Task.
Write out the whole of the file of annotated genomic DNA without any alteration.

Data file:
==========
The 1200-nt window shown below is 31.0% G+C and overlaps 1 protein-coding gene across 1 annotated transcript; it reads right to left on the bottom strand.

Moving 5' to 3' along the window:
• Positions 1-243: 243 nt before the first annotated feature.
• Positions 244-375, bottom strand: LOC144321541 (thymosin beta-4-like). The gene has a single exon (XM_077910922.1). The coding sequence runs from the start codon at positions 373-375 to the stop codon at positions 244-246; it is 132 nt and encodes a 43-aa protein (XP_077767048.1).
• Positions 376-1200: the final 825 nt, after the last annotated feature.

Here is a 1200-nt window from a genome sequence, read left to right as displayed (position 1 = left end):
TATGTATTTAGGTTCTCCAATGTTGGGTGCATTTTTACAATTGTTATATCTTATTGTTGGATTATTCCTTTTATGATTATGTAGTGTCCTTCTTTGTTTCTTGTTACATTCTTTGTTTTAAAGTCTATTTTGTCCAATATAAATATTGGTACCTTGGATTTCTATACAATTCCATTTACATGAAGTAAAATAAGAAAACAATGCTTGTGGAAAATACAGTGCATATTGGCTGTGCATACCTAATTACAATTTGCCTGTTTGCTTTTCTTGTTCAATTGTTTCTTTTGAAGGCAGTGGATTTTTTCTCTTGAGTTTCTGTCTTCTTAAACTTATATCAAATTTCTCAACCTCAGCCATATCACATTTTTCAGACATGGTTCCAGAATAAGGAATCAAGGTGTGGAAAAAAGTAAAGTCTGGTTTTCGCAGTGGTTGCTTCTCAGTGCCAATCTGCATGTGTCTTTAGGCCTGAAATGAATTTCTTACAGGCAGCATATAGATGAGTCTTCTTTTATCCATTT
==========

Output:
The 1200-nt window shown below is 31.0% G+C and overlaps 1 protein-coding gene across 1 annotated transcript; it reads right to left on the bottom strand.

Moving 5' to 3' along the window:
• Positions 1-243: 243 nt before the first annotated feature.
• Positions 244-375, bottom strand: LOC144321541 (thymosin beta-4-like). The gene has a single exon (XM_077910922.1). The coding sequence runs from the start codon at positions 373-375 to the stop codon at positions 244-246; it is 132 nt and encodes a 43-aa protein (XP_077767048.1).
• Positions 376-1200: the final 825 nt, after the last annotated feature.

Here is a 1200-nt window from a genome sequence, read left to right as displayed (position 1 = left end):
TATGTATTTAGGTTCTCCAATGTTGGGTGCATTTTTACAATTGTTATATCTTATTGTTGGATTATTCCTTTTATGATTATGTAGTGTCCTTCTTTGTTTCTTGTTACATTCTTTGTTTTAAAGTCTATTTTGTCCAATATAAATATTGGTACCTTGGATTTCTATACAATTCCATTTACATGAAGTAAAATAAGAAAACAATGCTTGTGGAAAATACAGTGCATATTGGCTGTGCATACCTAATTACAATTTGCCTGTTTGCTTTTCTTGTTCAATTGTTTCTTTTGAAGGCAGTGGATTTTTTCTCTTGAGTTTCTGTCTTCTTAAACTTATATCAAATTTCTCAACCTCAGCCATATCACATTTTTCAGACATGGTTCCAGAATAAGGAATCAAGGTGTGGAAAAAAGTAAAGTCTGGTTTTCGCAGTGGTTGCTTCTCAGTGCCAATCTGCATGTGTCTTTAGGCCTGAAATGAATTTCTTACAGGCAGCATATAGATGAGTCTTCTTTTATCCATTT